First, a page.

But perhaps the piece de resistance is THE SINGLE MOST ASTONISHING LEAP ATTACK EVER COMMITTED TO FILM, as a wolfed-out Waldy performs a picture perfect SOMERSAULT off a stairway landing to come crashing down on a hapless blind old woman below! Talk about death from above! The beauty, the horror, the Naschy! It brings a tear to one's eye.

I have a lot of fun watching Naschy for the "cheer for him, laugh with him" nature of some of his crazy monster mashes, but Curse of the Devil is one that's NOT so bad it's good--this one is so GOOD it's good. One thing that really amazed me and set this apart from some of the other Naschy flicks was the cinematography and the sets. Now the cinematographers who worked on Paul's films seemed always to have at least a few good shots in them, but they were often mixed up with lots of boring or outright inept ones. Not so here. Director Carlos Aured, who worked with Naschy on such other horror classics as The Mummy's Revenge, Horror Rises from the Tomb, and House of Psychotic Women, here gets some truly STUNNING mise en scenes, really wonderful shots, such as when the gypsies are leaving Waldy's castle: a low-angle shot of them coming across the drawbridge with the majestic ruined castle lit very eerily in the background. Also some of the nature scenes on Waldemar's property as he courts his love are just gorgeous stuff. The lighting and set design in the black mass and other scenes were superb and beautiful, and that castle set--I wonder where they got it, because it was just perfect. Just a beautiful film to look at, and the pristine Anchor Bay transfer helps loads.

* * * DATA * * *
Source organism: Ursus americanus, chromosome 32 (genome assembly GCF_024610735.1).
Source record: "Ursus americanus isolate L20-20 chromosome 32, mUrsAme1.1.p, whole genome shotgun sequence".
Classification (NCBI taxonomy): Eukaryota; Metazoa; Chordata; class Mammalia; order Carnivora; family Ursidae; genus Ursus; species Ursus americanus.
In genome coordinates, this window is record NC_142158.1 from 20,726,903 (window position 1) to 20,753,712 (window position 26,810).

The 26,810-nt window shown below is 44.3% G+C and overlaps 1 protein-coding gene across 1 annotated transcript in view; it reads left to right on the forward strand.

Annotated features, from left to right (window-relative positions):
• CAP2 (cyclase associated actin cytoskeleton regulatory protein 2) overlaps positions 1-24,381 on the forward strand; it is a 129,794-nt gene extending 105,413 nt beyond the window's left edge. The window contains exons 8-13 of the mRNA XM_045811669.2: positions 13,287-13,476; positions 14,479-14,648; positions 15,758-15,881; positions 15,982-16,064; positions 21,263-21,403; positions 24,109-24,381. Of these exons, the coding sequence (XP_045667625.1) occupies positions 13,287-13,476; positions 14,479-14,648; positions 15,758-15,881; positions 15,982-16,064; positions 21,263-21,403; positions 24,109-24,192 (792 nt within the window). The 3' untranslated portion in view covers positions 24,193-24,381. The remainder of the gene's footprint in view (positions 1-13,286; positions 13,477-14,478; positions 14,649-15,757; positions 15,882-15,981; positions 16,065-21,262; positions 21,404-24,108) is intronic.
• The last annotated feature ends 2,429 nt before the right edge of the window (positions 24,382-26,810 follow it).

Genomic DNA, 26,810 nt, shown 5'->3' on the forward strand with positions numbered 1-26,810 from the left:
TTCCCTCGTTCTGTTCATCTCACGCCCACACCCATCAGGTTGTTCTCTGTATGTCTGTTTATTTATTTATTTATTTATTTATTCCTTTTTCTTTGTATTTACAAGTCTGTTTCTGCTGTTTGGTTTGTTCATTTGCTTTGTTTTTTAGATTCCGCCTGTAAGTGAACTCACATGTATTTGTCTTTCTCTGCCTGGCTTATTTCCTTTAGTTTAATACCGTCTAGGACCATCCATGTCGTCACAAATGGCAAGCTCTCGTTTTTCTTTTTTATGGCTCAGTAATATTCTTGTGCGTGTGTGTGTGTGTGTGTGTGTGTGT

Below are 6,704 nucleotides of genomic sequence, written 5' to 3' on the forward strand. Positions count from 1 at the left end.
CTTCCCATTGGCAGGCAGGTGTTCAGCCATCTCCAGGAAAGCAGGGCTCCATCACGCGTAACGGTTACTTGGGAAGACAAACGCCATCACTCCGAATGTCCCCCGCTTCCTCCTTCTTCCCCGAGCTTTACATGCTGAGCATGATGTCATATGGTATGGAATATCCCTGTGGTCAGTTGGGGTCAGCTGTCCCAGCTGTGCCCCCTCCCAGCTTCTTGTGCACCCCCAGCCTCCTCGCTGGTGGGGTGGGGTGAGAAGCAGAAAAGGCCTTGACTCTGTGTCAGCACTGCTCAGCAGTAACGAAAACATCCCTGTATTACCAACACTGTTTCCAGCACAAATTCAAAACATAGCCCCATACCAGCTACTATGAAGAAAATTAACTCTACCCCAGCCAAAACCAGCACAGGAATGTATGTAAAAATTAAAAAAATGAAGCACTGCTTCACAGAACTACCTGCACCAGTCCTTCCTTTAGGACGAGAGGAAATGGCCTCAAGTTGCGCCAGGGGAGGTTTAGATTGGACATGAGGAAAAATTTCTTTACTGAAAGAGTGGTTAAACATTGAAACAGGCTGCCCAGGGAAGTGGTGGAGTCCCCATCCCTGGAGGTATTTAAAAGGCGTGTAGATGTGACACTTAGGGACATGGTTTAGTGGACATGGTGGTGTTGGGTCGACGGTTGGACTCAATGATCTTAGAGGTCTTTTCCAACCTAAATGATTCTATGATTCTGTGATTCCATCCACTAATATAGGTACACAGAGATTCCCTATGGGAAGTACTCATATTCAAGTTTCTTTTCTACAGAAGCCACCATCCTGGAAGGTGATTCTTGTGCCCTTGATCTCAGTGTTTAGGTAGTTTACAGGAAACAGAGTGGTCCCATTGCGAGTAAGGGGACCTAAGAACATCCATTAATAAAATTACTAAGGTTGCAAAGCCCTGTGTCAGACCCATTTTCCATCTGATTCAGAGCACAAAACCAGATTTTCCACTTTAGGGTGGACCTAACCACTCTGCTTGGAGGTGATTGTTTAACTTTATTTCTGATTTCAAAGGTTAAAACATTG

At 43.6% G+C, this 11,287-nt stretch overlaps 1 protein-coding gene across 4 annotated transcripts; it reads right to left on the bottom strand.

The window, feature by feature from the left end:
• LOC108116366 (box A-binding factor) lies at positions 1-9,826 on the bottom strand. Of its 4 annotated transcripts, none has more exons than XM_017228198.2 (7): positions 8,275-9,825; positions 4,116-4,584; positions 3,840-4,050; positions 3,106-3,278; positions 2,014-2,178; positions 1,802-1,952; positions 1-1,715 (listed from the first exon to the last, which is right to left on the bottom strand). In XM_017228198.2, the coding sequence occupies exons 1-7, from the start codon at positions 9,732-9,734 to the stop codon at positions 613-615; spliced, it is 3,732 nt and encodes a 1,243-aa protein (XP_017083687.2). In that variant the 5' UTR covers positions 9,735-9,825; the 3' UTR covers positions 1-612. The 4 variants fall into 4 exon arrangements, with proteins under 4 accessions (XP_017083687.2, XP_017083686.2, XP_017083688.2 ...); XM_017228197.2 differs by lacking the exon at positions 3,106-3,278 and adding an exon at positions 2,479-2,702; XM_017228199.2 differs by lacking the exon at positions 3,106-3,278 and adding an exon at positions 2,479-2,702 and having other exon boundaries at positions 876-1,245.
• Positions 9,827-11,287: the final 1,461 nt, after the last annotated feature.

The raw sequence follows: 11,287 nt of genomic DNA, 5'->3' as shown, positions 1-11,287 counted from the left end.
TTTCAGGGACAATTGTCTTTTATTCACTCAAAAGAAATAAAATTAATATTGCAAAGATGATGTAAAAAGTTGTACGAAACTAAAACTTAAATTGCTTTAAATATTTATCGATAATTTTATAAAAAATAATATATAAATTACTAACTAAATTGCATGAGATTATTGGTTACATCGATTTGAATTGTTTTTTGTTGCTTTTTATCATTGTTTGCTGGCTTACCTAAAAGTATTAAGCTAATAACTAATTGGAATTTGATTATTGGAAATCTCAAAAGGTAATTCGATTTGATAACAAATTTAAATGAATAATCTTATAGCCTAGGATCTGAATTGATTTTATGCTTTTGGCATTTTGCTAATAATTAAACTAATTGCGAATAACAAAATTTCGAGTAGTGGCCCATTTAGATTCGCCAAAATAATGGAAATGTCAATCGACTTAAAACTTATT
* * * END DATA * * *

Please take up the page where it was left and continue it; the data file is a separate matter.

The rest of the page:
If you want to get into Naschy but aren't sure about tackling some of his goofier fare, Curse of the Devil is a great place to start. One of his most visually accomplished and narratively cohesive flicks, that still retains that patented Naschy charm. 6 Thumbs, and more if you can find 'em. See it, or I'll see you in chains, bitch!

PS--I stole these images from I hope they don't mind.